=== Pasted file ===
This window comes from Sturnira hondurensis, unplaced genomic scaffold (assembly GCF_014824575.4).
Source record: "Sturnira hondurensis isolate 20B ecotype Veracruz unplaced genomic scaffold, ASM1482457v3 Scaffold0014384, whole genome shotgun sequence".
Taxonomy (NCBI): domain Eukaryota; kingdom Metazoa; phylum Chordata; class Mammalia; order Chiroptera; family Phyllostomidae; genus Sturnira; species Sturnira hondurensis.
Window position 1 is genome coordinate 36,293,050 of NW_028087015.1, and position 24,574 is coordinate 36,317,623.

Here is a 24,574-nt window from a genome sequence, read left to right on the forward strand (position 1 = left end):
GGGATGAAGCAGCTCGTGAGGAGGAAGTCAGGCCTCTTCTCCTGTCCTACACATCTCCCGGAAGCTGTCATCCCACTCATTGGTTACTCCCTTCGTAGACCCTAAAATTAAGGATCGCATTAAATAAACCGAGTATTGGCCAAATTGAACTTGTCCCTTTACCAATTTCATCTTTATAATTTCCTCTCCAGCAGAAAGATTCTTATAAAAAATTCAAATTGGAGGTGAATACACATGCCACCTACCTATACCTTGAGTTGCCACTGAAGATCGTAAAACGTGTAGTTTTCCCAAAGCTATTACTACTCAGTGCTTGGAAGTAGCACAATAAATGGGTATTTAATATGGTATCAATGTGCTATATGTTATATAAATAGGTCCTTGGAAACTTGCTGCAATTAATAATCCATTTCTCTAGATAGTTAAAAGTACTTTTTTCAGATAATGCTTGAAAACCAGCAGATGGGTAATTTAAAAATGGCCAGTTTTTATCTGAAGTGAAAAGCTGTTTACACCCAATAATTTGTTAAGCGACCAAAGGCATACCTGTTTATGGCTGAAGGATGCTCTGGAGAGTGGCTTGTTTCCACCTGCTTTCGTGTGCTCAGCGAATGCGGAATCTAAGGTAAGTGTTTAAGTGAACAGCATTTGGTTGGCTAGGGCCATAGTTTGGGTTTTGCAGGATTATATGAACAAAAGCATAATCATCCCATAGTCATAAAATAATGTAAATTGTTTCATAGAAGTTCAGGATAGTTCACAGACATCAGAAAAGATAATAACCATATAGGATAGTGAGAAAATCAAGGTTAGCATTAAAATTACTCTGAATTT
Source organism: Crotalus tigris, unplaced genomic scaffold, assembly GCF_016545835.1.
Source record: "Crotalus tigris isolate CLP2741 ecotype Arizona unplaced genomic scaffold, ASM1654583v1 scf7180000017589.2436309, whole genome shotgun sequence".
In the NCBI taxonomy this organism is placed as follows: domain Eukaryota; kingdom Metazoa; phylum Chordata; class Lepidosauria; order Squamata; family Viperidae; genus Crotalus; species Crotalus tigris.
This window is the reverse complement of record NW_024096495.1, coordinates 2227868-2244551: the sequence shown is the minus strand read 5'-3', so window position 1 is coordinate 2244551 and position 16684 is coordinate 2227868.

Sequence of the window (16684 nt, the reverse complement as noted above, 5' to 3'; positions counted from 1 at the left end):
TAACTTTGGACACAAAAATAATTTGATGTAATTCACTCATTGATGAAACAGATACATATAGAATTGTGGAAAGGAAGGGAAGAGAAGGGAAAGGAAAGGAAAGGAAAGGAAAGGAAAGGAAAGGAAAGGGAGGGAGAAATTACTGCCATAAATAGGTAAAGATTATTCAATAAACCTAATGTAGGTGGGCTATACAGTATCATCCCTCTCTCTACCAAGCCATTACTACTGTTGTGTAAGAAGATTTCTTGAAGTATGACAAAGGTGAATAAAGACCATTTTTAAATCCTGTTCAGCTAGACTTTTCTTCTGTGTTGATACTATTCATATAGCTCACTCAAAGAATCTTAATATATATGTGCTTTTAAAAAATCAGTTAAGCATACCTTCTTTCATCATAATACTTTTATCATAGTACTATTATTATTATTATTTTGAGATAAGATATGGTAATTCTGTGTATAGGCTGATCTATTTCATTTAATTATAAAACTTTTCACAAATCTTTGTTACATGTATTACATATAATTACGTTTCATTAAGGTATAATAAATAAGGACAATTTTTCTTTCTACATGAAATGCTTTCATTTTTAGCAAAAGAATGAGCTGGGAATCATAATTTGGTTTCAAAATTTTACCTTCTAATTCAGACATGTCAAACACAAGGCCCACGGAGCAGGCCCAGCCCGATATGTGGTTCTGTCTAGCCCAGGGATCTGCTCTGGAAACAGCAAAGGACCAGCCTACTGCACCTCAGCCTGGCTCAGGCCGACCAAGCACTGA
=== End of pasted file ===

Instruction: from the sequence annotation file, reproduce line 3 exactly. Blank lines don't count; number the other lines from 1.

Taxonomy (NCBI): domain Eukaryota; kingdom Metazoa; phylum Chordata; class Mammalia; order Chiroptera; family Phyllostomidae; genus Sturnira; species Sturnira hondurensis.